Hello, me again! I hope everyone had a wonderful Easter and you have all managed to come out of chocolate comas…I am still struggling to be honest!!! This is not going to be a very long or detailed post today…I just wanted to keep you all “Inside My Head”, as such.

This past couple of weeks or so, I have found it very difficult to control my emotions, and I have been getting quite upset about everything, all hit me like a tonne of bricks. I wanted to tell you all about this, as although I may come across in posts as very tough and strong, EVERYONE has their weak moments. I have more than reassured myself that this is fine, and even probably good for me, and it certainly does not make me any less strong! It is however, quite bizarre, because I find myself getting annoyed at myself after I have cried- It has not made anything better, it gives me even more of a headache, I feel like an idiot and I look like CRAP after I cry as my skin goes all weird!

I am probably not wrong in thinking that there are others out there who have been given the same prognosis as me, who do cry every day, and have not chosen to tackle the news the way I have in general. I tell you what though, the crying thing is tiring and very draining! And I am lucky that overall, I don’t really get too upset about it all…I don’t think I could cope!

I was having a quite in depth conversation with my Mum the other day, and I found myself saying the most bizarre thing: “I have never been happier”. Although I have obviously been given the worst news I could have ever imagined, I really have not ever been so content with my life. I feel like I genuinely have a purpose in life now and I am so determined to make a difference. Three months in to my journey, I have spoken to/met some incredible people, as detailed in my last post, I feel I have turned into a much better person and I certainly have a different outlook on life! My purpose is to use my devastating news to great effect and to help beat brain cancer!

This week in particular has been very busy! I am all about the Cinderella Ball hype at the moment! (Saturday May 2nd , Wynyard Hall ).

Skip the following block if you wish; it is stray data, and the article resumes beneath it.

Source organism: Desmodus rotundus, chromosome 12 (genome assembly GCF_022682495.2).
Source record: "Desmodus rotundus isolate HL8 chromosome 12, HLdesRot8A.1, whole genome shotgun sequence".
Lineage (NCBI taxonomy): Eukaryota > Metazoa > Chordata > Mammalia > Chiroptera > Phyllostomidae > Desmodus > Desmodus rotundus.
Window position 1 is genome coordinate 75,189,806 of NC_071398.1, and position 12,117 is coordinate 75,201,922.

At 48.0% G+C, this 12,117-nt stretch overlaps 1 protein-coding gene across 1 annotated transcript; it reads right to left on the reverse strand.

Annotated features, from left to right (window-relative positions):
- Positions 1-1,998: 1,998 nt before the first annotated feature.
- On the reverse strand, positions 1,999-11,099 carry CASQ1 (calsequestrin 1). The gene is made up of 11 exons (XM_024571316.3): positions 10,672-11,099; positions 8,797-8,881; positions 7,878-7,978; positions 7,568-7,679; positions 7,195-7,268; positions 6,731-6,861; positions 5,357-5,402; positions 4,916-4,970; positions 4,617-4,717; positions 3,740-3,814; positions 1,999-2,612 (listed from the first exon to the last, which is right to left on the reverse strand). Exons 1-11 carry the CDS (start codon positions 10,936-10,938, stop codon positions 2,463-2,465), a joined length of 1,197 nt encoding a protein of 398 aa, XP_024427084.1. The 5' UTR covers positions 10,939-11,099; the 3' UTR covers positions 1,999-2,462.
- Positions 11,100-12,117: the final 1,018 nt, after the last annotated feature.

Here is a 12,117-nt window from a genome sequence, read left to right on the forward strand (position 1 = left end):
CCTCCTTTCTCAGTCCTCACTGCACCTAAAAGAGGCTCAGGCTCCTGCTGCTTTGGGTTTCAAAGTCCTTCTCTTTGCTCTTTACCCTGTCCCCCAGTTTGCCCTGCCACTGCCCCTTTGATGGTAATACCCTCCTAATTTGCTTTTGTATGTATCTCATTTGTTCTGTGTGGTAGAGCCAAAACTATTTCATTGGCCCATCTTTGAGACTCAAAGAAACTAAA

Aside from the fact that I am freaking out as I have put on too much weight and my ball dress looks Minion diethorrific (I HATE YOU STEROIDS), I have desperately been trying to get all the loose ends tied up before my radiotherapy and chemotherapy starts. I am so lucky to have an amazing network of family, friends, adopted family members, and complete strangers who have been incredible in helping me with this grand task….and I tell you what, it’s shaping up to be a pretty good night if you ask me! The generosity of others has, is, and will continue to absolutely astound me! I can only apologise if I have not been able to/do not have the means to contact you all individually to thank you; but sincerely, from the bottom of my heart: THANK YOU SO MUCH!!!!! Without your help, I would not be in the position to fundraise for this worthy cause.

Now to fill you in on my long day in hospital yesterday…I went to meet with the oncology team at Charing Cross to sign all the paperwork to confirm my agreement to having radiotherapy and chemotherapy, to have my radiotherapy mask fitted, and to have a planning MRI scan for the treatment. Albeit an extremely long and tiring day of waiting around, all was completed, and I am ready to rock ‘n’ roll! The initial meeting filled me in on all the short and long term effects of the treatment; this was a lot to take in and, although I know this is bad to admit, I almost found myself sat there like a nodding dog at times. There are SO many potential side effects that they are obliged to have to let you know about, but really, I need to have the treatment to fight Trev; and that is what will be done, regardless of side effects. I was slightly rude yesterday though, only in a jovial way, I PROMISE; the registrar was explaining long term side effects that would potentially affect me in later life; he was discussing a particular knock on effect for 15-20 years time, and I just burst out and said, “ well, to be honest, I have been told on average I only have three years left to live, so, if I am alive in twenty years time, I will be over the moon and won’t worry too much about these side effects!!!”.